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The panellists at the CFS session on “Scaling up the implementation of CFS policy instruments in times of climate crisis: The role of the UN Decade of Family Farming 2019-2028 (UNDFF)” stressed the significance of family farming as a way of life. Family farmers, who make up 30 per cent of the world’s population, produce over 80 per cent of the world’s food in value terms. They play a pivotal role in ensuring food and nutritional sovereignty and security while acting as custodians of biodiversity, landscapes, and cultural heritage.
Family farmers, often small-scale producers, are the first to experience the effects of climate change, but they also rapidly adapt and innovate to mitigate its impact. Their unique potential lies in driving the transformation towards more sustainable, resilient, biodiverse, and nutrition-sensitive agriculture and food systems. This transformation can provide economic and social benefits while safeguarding the ecosystems on which agriculture relies and respecting the cultural and social diversity of territories.
The importance of providing family farmers with access to adequate policies and instruments cannot be overstated. It is a fundamental element in addressing current and future interconnected challenges, including climate change, to ensure sustainable agrifood systems.
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Family farming is a central focus of the CFS programme, deeply intertwined with their products and policy recommendations. The UNDFF has successfully driven policy change in more than 76 countries, involving a multitude of actors, including family farmers’ organisations and federations. Since its launch, the Decade has led to the development and approval of 260 policies, laws, and regulations that support family farming and the transformation towards sustainable agrifood systems.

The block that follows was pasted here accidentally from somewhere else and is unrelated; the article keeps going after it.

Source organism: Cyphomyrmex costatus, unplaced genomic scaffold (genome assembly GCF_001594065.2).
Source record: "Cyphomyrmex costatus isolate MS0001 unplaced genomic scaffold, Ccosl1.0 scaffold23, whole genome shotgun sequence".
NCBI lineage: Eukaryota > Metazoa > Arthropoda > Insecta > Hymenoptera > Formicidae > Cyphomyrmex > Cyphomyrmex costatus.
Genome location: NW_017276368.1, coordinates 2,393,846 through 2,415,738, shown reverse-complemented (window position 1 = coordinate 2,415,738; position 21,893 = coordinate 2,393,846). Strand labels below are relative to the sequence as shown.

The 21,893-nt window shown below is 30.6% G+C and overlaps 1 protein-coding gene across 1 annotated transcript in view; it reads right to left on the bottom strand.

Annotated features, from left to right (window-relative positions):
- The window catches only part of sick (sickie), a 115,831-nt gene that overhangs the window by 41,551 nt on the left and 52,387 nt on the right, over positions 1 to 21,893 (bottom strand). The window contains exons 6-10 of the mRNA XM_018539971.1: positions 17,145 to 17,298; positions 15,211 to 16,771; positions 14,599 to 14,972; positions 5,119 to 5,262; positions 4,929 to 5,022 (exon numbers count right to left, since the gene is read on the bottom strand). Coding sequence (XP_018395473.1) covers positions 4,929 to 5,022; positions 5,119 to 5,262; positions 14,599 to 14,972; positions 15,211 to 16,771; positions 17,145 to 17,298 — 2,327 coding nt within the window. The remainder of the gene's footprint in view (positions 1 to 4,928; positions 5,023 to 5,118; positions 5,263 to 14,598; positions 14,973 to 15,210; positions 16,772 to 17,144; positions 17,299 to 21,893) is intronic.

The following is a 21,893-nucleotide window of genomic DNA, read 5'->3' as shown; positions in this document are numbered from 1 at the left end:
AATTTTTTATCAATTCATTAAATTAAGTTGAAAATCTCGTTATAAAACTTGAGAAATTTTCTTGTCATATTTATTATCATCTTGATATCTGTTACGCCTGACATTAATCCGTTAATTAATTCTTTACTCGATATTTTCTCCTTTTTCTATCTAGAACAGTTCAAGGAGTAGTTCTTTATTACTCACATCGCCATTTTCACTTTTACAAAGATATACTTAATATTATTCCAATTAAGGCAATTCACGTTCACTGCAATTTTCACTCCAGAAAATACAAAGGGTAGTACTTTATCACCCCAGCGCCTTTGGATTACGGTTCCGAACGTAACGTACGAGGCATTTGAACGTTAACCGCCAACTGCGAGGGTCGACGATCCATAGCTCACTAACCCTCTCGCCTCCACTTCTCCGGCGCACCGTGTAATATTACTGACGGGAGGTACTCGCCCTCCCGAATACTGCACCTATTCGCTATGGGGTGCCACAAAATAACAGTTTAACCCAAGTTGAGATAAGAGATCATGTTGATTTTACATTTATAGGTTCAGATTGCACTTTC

Dr. Nandini Azad’s presentation at the FAO’s CFS 51 in Rome highlighted the importance of family farming, women’s empowerment, and youth involvement in achieving sustainable and resilient food systems. Her recommendations for engaging governments, strengthening cooperation, and avoiding silos are essential steps toward realising these goals. Family farming, with its crucial role in global food production, must remain at the forefront of policy and action to address climate change and ensure a sustainable agrifood future.
Scaling up the implementation of CFS policy instruments in time of climate crisis: The role of the UN Decade of Family Farming 2019-2028 (UNDFF) drew serious attention during the 51st Meet. In Chair during the session Marcela Villarreal, Director, Partnerships and UN Collaboration Division, FAO called Dr Azad’s presentation compelling and actionable. The European Commission Representative to FAO in Rome Renate Hahlen, in her closing remarks, also quoted Dr. Azad’s points on deconstructing patriarchal structures and roles of women farmers. In his opening remarks during this session Mario Arvelo, Ambassador, Permanent Representative of the Dominican Republic to the Rome-based agencies of the United Nations and Member of the UNDFF International Steering Committee also echoed the call of Dr Nandini Azad for gender parity.